[NetBehaviour] The Reality Principle: Patrick Lichty @ Barristers' Gallery
voyd at voyd.com
Thu Oct 2 21:15:38 CEST 2008
The Reality Principle: Works on Toast.
An Exhibition by Patrick Lichty
Barristers' Gallery, New Orleans, Oct. 11 – Nov. 14, 2008
The world or the state of things as they actually exist, as opposed to an
idealistic or notional idea of them.
We live in an age of wonder and paradox. So much of society in the United
States is based on belief-based reality rather than rational fact; there are
competing realities being built and sold every day. In one day, I had three
competing realities asking me to believe in them - Anna Nicole Smith's
Dexatrim fantasy life, asking me to “Enter her reality...”, Dick Cheney
telling me “What the reality was...”, and a radio evangelist coming to me
through “The Reality of Jesus Christ.” That particular week, reality had
become commodity and/or fantasy, or perhaps it still is.
In fact, there are other realities that were being sold to me online.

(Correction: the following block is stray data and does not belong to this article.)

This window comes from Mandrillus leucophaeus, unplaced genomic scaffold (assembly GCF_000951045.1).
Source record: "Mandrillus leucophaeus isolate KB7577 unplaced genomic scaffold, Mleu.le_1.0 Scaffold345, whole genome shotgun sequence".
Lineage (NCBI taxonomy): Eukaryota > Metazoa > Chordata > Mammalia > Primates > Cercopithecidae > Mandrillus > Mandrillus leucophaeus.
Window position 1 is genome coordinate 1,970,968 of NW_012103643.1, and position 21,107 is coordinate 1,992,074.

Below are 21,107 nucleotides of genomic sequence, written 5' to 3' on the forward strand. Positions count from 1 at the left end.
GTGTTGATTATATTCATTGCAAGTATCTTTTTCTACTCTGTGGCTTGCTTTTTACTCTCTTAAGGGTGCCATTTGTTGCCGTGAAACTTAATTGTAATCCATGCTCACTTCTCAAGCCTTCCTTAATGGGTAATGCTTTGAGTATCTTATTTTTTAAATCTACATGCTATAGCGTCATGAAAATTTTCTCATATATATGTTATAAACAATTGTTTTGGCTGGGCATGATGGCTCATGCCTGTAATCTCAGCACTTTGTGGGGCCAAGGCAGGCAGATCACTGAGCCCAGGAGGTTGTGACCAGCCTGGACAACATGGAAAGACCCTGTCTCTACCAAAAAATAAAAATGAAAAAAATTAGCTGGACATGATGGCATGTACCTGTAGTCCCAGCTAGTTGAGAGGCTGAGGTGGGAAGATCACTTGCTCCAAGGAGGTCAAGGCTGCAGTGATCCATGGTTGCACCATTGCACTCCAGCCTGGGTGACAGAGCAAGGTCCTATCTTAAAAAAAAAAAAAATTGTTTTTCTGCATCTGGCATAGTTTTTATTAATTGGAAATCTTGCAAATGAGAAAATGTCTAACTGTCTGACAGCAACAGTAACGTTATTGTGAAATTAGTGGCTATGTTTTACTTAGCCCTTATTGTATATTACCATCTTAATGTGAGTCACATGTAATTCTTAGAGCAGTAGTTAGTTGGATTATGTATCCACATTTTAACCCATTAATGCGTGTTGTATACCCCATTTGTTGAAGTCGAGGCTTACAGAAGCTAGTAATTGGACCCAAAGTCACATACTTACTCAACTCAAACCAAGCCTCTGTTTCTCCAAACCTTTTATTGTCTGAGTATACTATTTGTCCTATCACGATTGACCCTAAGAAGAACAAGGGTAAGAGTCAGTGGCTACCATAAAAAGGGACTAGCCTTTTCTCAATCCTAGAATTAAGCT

Several years ago, a cold grilled cheese sandwich revealing a blotch,
apparently in the form of the Virgin Mary, was sold on the auction site
Ebay.com for several thousand dollars. The ambiguity of that image was
something that I could just not accept, but I understood the reality of its
response. Given my misgivings, I sought for something I could believe in...
Reality Principle (noun):
The ego’s control of the pleasure-seeking activity of the id in order to
meet the demands of the external world.
The appearance of being true or real.
For the past five years, I have been seeking answers to my own questions of
ambiguity and truth in order to resolve myself with today's definitions of
reality. These engravings into real slices of Wonder Bread are real
images toasted at an unambiguous 600 dots per inch. Looking upon these, I
can tell you that's no blotch – that's JFK, MLK, Baudrillard, Cobain, or the
Virgin in a way that is undeniably real. You can't deny me this. But can
I say that Jesus is talking to me through my toaster? Or is the reality
that an image of Elvis appears on my computer screen and appears minutes
later on my toast, courtesy of the business end of a 50-watt laser cutter,
can stand as proof that I am in ineffable communion with the King? Given
today's definitions, I think I can say that this easily fits definitions of
a “truth-based reality”. Or at least it's as plausible as the other
realities I see on a daily basis.
Perhaps I have experienced a crisis of Faith. Maybe I do not believe in
Miracles; perhaps I have lost Faith in Reality. However, I do believe in
Wonder; and that's a Reality I can Believe in.
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